However, the issue at hand is not so simple. Just because we might think that some developers are open and clear about what's being offered, that doesn't indicate anything about how others will behave. Not to discredit his good intentions, but Dean Hall is in a position where he can afford to be the nice guy, it's clear that people are going to keep flocking to his game no matter what he says and the cash will roll in. Someone out to make a quick buck off a dodgy game may not be so honest. Imagine a story-driven game with about 20% of the content finished. A dev in need of a quick-cash injection can chuck that on Early Access, and before the news of the content wall spreads they could have taken a decent sum of money for something which not only is unfinished, but there's no certainty it ever will be. The practice of heavily loading the best content in the first 10 - 20 hours of a game in order to throw early critics is already becoming worryingly prevalent; a notable recent exampling being Total War: Rome II by the Creative Assembly. What if a studio ran out of money and unavoidably had to stop production and shut down? Early Access could be a nice quick way of cutting back on losses by cashing in on a half-made game. On the subject, Valve are explicit that refunds will not be issued for unfinished Early Access titles.
Another problem here is that there really are no standards for what a developer has to openly declare about their game in order to have it on Early Access. Is the game absolutely bug-ridden and barely playable, as DayZ initially was, or does it just need the finishing touches, e.g. Broken Age. Some Early Access titles are described in candid detail as to the content contained within, but this appears to be a choice on the makers part more than anything else. Other titles have vague and short descriptions - saying little or nothing at all about what portion of the game buyers will get for their cash or when the next big content update will be coming.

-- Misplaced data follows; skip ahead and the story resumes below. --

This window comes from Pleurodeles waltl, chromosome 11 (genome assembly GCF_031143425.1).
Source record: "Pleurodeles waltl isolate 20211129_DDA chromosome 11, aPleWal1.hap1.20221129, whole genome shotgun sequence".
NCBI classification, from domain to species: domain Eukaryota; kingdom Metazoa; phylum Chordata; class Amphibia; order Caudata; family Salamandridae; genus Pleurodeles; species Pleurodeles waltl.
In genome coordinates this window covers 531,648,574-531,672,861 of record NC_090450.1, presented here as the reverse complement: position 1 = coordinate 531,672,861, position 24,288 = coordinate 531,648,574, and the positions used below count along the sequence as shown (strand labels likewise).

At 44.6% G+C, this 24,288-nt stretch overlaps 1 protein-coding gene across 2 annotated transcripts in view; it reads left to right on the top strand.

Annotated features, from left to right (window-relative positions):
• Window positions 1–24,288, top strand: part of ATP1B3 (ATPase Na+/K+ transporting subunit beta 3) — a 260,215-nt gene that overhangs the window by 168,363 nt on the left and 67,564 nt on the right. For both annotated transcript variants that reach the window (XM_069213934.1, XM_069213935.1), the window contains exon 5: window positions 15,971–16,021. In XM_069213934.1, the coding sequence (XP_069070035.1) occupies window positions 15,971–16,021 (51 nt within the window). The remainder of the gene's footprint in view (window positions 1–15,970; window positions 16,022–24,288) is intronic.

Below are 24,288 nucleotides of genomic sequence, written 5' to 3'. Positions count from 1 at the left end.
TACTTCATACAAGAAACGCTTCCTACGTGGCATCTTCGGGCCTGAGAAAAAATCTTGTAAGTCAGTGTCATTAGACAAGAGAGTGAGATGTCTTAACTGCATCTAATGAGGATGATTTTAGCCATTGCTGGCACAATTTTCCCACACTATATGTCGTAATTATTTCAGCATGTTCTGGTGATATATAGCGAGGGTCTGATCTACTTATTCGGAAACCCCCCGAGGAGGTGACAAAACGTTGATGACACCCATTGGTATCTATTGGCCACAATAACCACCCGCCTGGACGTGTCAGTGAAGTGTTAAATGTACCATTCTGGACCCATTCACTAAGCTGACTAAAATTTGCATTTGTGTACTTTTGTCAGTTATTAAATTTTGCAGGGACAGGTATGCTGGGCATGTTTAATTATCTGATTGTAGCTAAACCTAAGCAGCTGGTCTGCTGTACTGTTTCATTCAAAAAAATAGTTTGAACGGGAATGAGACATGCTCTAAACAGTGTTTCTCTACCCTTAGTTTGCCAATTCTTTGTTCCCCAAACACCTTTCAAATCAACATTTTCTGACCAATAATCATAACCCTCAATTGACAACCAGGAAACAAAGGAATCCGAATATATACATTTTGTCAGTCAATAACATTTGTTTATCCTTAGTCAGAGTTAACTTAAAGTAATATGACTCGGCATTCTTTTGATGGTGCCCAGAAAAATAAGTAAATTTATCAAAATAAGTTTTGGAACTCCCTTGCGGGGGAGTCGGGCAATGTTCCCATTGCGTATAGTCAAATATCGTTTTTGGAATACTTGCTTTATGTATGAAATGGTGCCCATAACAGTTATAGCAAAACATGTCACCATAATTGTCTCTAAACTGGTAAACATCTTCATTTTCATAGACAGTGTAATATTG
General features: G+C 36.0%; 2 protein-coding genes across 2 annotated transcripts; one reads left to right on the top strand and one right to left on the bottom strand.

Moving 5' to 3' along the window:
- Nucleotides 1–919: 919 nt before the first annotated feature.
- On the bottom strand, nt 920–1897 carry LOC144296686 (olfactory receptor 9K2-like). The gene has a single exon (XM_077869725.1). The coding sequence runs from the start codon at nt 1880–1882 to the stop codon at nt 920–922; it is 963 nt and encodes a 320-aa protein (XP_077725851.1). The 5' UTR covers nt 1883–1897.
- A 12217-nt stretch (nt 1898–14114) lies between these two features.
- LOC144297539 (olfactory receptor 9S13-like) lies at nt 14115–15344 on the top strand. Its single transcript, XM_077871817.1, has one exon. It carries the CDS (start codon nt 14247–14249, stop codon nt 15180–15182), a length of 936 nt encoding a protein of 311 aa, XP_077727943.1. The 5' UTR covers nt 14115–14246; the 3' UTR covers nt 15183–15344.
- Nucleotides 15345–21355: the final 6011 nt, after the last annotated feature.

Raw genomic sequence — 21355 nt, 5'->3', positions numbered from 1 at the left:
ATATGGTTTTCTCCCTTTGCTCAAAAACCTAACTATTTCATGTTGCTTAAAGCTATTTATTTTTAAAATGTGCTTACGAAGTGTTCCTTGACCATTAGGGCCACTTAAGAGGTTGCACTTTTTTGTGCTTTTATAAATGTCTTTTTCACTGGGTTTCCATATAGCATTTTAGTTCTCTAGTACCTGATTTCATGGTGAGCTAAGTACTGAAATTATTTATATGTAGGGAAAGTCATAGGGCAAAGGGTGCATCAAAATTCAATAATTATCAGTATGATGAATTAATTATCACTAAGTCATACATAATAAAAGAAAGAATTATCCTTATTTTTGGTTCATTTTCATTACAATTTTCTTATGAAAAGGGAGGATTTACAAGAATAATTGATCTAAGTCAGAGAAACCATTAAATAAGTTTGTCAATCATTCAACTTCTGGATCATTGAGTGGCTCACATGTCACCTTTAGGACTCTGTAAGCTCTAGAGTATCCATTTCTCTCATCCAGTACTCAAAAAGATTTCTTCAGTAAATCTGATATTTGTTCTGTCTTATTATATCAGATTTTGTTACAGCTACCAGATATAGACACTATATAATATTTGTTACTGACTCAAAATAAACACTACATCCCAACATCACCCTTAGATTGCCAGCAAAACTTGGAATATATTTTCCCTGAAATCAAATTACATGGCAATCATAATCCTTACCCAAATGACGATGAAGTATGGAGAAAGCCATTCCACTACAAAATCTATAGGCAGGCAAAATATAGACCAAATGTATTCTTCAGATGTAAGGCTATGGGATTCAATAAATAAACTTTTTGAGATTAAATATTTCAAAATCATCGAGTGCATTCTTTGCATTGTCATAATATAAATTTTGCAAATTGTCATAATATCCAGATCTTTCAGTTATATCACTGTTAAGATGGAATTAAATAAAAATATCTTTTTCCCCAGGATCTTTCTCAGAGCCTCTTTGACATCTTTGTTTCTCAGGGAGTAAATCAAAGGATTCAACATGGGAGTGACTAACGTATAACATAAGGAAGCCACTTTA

There have also been multiple reports of studios heavily moderating the discussion forums on Steam and, indeed, removing negative posts about games; so that's not much help. At least we do have access to the user 'reviews' displayed at the bottom of the game's Steam page, but all you're actually getting there is a thumbs up or down which could easily be based on fan-boy enthusiasm. It also seems that there's often a bias towards positive reviews being marked 'most helpful', whether this is an indication of actual quality or merely the power of tight online communities is difficult to say.
We have to be wary of the possibility that markets like Steam's Early Access could quickly become normalised. The more popular it gets, the more people will get used to it. Then we come back to the question, are you OK with being charged full-price to test an incomplete title with no assurance about how much is finished or if it will ever be? Because that's what we need to be happy with if we accept Early Access as it currently stands. Having popular games in a perpetual alpha or beta hell is not an ideal situation, especially if we have to pay the whole RRP. What happens after playing a game for 60 hours when your character falls through the floor and disappears into oblivion? Tough, because the game wasn't finished and you knew it. There's no come back from that, you don't have the right to whine about it because the game was still in testing; even if it has been available at full-price for over a year.